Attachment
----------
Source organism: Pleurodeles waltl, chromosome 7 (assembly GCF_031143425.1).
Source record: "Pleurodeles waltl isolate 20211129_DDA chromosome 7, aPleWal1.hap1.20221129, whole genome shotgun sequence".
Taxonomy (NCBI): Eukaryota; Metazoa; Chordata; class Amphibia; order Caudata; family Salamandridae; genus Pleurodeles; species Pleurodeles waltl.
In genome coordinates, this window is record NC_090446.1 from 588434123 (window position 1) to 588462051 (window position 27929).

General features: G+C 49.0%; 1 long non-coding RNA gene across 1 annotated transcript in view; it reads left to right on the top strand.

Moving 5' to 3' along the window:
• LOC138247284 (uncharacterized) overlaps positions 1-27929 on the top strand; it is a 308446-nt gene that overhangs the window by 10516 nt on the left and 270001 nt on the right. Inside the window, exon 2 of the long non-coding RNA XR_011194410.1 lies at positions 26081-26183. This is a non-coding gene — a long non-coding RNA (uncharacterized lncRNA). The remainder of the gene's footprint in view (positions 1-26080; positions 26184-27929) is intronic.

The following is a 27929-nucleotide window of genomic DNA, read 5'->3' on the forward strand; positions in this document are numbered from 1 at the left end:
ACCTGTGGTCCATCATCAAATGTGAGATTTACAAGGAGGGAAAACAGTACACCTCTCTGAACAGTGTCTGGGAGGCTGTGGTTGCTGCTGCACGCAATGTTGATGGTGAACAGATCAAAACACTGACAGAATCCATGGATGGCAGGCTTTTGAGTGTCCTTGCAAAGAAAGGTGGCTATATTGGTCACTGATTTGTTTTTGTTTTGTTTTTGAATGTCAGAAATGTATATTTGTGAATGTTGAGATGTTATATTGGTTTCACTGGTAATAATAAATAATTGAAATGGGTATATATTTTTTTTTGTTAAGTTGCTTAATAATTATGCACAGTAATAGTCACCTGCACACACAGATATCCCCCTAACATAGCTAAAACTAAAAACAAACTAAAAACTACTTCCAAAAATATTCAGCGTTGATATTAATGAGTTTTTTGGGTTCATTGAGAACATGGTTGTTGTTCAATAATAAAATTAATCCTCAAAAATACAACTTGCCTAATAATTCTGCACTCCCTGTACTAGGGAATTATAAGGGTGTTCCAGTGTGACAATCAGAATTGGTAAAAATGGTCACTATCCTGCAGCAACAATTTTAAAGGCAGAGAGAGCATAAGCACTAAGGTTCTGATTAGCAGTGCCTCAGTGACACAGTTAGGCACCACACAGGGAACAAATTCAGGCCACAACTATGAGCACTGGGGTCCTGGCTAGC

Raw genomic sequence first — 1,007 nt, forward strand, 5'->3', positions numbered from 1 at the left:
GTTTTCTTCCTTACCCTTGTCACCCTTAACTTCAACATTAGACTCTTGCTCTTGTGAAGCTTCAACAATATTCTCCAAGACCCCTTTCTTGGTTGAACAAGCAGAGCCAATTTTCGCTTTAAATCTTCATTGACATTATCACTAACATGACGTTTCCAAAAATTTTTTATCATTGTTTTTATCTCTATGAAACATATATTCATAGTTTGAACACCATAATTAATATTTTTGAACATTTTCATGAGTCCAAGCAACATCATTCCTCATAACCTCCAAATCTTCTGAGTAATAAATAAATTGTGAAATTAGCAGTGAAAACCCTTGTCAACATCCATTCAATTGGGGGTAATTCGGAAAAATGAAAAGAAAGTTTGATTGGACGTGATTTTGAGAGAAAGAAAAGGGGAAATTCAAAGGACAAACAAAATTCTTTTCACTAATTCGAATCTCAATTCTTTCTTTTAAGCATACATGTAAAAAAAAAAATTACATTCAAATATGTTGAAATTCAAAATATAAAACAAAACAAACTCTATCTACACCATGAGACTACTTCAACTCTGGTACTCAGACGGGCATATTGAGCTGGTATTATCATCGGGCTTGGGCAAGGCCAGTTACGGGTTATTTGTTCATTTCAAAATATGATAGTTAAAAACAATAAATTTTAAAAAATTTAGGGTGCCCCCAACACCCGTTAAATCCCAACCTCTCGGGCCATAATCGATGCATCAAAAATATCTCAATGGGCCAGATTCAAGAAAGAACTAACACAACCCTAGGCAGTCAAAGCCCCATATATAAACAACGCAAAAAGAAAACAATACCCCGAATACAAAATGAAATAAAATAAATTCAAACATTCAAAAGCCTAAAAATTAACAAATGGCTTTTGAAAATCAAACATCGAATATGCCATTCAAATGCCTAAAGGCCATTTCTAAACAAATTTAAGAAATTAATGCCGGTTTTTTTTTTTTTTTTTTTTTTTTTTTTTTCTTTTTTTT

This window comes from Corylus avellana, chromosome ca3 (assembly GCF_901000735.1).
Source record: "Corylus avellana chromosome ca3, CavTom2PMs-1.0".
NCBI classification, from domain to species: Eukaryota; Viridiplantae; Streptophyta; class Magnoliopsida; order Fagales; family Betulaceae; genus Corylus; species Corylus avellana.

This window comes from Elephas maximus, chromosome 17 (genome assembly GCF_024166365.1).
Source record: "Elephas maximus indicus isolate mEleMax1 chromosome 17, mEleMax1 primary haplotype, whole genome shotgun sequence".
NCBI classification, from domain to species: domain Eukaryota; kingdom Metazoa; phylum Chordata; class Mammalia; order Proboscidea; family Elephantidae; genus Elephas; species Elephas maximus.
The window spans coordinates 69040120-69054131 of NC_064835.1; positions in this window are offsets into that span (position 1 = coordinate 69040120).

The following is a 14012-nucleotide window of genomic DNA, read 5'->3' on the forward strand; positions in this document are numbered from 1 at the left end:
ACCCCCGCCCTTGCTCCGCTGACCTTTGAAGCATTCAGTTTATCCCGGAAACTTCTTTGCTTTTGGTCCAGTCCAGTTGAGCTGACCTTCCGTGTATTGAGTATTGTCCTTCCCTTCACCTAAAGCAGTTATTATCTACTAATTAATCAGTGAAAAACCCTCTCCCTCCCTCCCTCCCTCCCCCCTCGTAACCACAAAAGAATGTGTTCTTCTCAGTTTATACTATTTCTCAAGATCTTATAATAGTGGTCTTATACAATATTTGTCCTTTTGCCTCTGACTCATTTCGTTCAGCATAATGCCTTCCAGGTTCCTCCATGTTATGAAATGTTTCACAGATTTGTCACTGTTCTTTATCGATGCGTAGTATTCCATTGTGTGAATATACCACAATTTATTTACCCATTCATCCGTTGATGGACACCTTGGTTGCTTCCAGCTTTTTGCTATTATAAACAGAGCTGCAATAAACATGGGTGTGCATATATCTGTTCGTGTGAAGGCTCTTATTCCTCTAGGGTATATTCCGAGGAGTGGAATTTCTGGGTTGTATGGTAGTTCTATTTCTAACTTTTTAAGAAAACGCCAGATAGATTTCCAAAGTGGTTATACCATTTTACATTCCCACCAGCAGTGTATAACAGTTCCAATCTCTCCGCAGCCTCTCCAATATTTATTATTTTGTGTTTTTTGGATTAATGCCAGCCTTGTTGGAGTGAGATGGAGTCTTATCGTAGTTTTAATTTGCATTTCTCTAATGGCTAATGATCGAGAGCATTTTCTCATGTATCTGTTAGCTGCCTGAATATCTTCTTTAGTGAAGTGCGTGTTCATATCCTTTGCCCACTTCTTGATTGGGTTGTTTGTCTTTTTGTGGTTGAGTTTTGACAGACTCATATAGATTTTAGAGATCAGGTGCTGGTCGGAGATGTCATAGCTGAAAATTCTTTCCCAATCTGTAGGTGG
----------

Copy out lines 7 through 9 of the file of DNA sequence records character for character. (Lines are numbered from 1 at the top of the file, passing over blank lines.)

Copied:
• LOC138247284 (uncharacterized) overlaps positions 1-27929 on the top strand; it is a 308446-nt gene that overhangs the window by 10516 nt on the left and 270001 nt on the right. Inside the window, exon 2 of the long non-coding RNA XR_011194410.1 lies at positions 26081-26183. This is a non-coding gene — a long non-coding RNA (uncharacterized lncRNA). The remainder of the gene's footprint in view (positions 1-26080; positions 26184-27929) is intronic.

The following is a 27929-nucleotide window of genomic DNA, read 5'->3' on the forward strand; positions in this document are numbered from 1 at the left end:
ACCTGTGGTCCATCATCAAATGTGAGATTTACAAGGAGGGAAAACAGTACACCTCTCTGAACAGTGTCTGGGAGGCTGTGGTTGCTGCTGCACGCAATGTTGATGGTGAACAGATCAAAACACTGACAGAATCCATGGATGGCAGGCTTTTGAGTGTCCTTGCAAAGAAAGGTGGCTATATTGGTCACTGATTTGTTTTTGTTTTGTTTTTGAATGTCAGAAATGTATATTTGTGAATGTTGAGATGTTATATTGGTTTCACTGGTAATAATAAATAATTGAAATGGGTATATATTTTTTTTTGTTAAGTTGCTTAATAATTATGCACAGTAATAGTCACCTGCACACACAGATATCCCCCTAACATAGCTAAAACTAAAAACAAACTAAAAACTACTTCCAAAAATATTCAGCGTTGATATTAATGAGTTTTTTGGGTTCATTGAGAACATGGTTGTTGTTCAATAATAAAATTAATCCTCAAAAATACAACTTGCCTAATAATTCTGCACTCCCTGTACTAGGGAATTATAAGGGTGTTCCAGTGTGACAATCAGAATTGGTAAAAATGGTCACTATCCTGCAGCAACAATTTTAAAGGCAGAGAGAGCATAAGCACTAAGGTTCTGATTAGCAGTGCCTCAGTGACACAGTTAGGCACCACACAGGGAACAAATTCAGGCCACAACTATGAGCACTGGGGTCCTGGCTAGC